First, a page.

Skip to navigationSkip to content

The real reason why Facebook is supplementing the “like” button with emojis

IMAGE DISTRIBUTED FOR NINTENDO/FACEBOOK - In this photo provided by Nintendo of America, Mario pays a visit to Facebook headquarters in Menlo Park on Wednesday, July 29, 2015. During a “hackathon” event, Facebook employees created their own levels for the upcoming Super Mario Maker game for Nintendo's Wii U home console. The top level, as selected by Nintendo and Facebook judges, will be made available to players for free after the game launches on the 11th of September. (Photo by Alison Yin/Invision for Nintendo/Facebook/AP Images)
Photo by Alison Yin/Invision for Nintendo/Facebook/AP Images
More buttons coming soon.
By Alice Truong

Deputy editor

Published This article is more than 2 years old.

For months, we’ve known that Facebook was testing a set of emoji responses to supplement its ubiquitous “like” button. When Facebook CEO Mark Zuckerberg disclosed the development in September, he said that “what [users] really want is the ability to express empathy.”

While it may feel inappropriate to hit a thumbs-up icon in response to a sad status update or a news article about a tragedy, that wasn’t Facebook’s only motivation for the change. In a call with investors on Jan. 27, Zuckerberg revealed the actual reason behind the emoji responses: 💖,😆,😊,😮,😥, and 😡.

In short: He was afraid users would stop sharing content.

The philosophy behind it is that when you only have a “like” button, if you share a sad piece of content or something that makes you angry, people may not have the tool to react to it. And therefore, over time the community feels less comfortable sharing that content on Facebook. We want people to be able to share all of the things that are meaningful to them, not just the things that are happy and that people are going to “like” when they see it.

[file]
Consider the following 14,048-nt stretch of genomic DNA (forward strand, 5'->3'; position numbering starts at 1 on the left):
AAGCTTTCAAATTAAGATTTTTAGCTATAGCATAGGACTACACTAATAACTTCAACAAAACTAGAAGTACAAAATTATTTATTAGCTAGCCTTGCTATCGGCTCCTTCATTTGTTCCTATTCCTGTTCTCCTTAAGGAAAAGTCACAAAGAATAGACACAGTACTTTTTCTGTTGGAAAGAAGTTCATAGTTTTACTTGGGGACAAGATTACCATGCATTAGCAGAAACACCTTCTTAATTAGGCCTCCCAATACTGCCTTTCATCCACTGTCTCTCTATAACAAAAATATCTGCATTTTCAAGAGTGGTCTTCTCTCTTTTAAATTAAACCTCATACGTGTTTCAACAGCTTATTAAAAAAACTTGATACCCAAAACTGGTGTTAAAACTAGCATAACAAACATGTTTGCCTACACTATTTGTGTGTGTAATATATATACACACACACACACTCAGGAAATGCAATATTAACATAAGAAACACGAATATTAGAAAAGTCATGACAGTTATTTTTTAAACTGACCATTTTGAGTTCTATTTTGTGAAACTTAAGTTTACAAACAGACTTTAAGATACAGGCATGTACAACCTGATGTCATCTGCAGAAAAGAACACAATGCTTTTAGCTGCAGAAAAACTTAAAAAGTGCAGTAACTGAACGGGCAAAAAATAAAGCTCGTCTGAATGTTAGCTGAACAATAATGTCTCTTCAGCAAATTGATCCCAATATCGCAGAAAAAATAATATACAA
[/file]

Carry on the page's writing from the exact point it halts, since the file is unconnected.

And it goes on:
With the new set of buttons, the end goal is to “increase engagement and sharing and openness and all of the things that we care about,” he added. Facebook, of course, cares about engaged users because it also cares about showing them ads—because it also cares about its bottom line.

The emoji reactions are currently being tested in a “handful of countries,” said Zuckerberg. The challenge is to make them as simple as the “like” button. As such, Facebook is currently tweaking the design, specifically how users interact with it, before rolling out the new buttons across all platforms and around the globe.

📬 Kick off each morning with coffee and the Daily Brief (BYO coffee).

By providing your email, you agree to the Quartz Privacy Policy.